The Jewish community of Irkutsk, a city in the Russian far north of Siberia, has recently relived an exhilaration like no other: the ancient parochet, the decorative cover for the alcove containing Torah scrolls in the city synagogue, that mysteriously disappeared over a hundred years ago, was returned home through courageous efforts of its rabbi and with the help of no one other than the city mayor himself.
The parochet was discovered a few months ago in the archives of the city Historical Museum. Upon hearing the news, the rabbi of Irkutsk, rabbi Aharon Wagner, visited the museum to see the parochet with his own eyes. “I was really moved to see the parochet, the same parochet that hung in our synagogue over 100 years ago, and especially now, when after renovations the Aron haKodesh – the scrolls’ alcove – was re-instated to the same place it was at that time,” rabbi Wagner said.
The heads of the community began trying to find ways of re-establishing the rights to the parochet in order to return it to its righteous place. “Of course the museum management was not happy about the idea. They claimed that once the parochet is exhibited in the museum, it will be a valuable addition to the presentation of the city’s multi-cultural history, and thus attract more diverse visitors, facilitate inter-cultural dialogue and so on,” rabbi Wagner explains.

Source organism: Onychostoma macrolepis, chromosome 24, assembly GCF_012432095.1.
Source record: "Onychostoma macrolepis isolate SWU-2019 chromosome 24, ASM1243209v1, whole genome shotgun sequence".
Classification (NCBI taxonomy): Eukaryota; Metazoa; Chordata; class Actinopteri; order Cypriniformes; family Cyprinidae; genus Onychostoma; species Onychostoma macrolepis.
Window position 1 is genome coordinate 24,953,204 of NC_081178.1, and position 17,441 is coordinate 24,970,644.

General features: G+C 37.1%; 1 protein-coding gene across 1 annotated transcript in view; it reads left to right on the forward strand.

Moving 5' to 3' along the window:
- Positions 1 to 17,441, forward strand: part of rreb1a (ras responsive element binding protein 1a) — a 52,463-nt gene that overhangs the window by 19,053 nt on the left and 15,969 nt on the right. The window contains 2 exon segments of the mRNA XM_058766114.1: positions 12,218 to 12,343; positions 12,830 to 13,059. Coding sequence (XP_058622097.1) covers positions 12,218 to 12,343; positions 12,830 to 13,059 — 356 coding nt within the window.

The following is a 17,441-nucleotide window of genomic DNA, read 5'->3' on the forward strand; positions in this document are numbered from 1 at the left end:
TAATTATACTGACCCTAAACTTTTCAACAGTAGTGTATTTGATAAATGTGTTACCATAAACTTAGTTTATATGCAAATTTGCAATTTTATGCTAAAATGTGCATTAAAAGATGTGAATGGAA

Over the Purim holiday in March rabbi Wagner’s synagogue welcomed many guests, among them the mayor of Irkutsk. The rabbi seized the moment and brought up the topic before the mayor. “I told the mayor that there is the parochet that belongs to the Jewish community of the city in the museum archives and explained to him how dear it is to us that it be returned to the synagogue, to the place where it belongs. I promised that it will be displayed here for everyone to see and won’t ever be taken down,” he says.
The building of the synagogue is well known to the city officials – it’s a historical building that has recently undergone renovations and is even registered in the city preservation fund. As such, it annually attracts thousands of tourists and visitors, both Jewish and not. This was an additional argument the congregation used to prove that the parochet will remain a cultural artifact of the city, attest to the deep-rooted Jewish history in Irkutsk and strengthen multi-national ties.
Finally, after continuous efforts, the museum management informed the rabbi and the congregation that the parochet would be transferred to the synagogue, for now to be on display in a glass case near the original alcove. “We are hoping that closer to Yom Kippur we will be able to hang the parochet over the synagogue’s Torah scrolls, restoring the righteous glory to our prayer room,” rabbi Wagner adds. Last Friday the parochet arrived and can now be seen by everyone, testifying to the continuous Jewish presence in the city.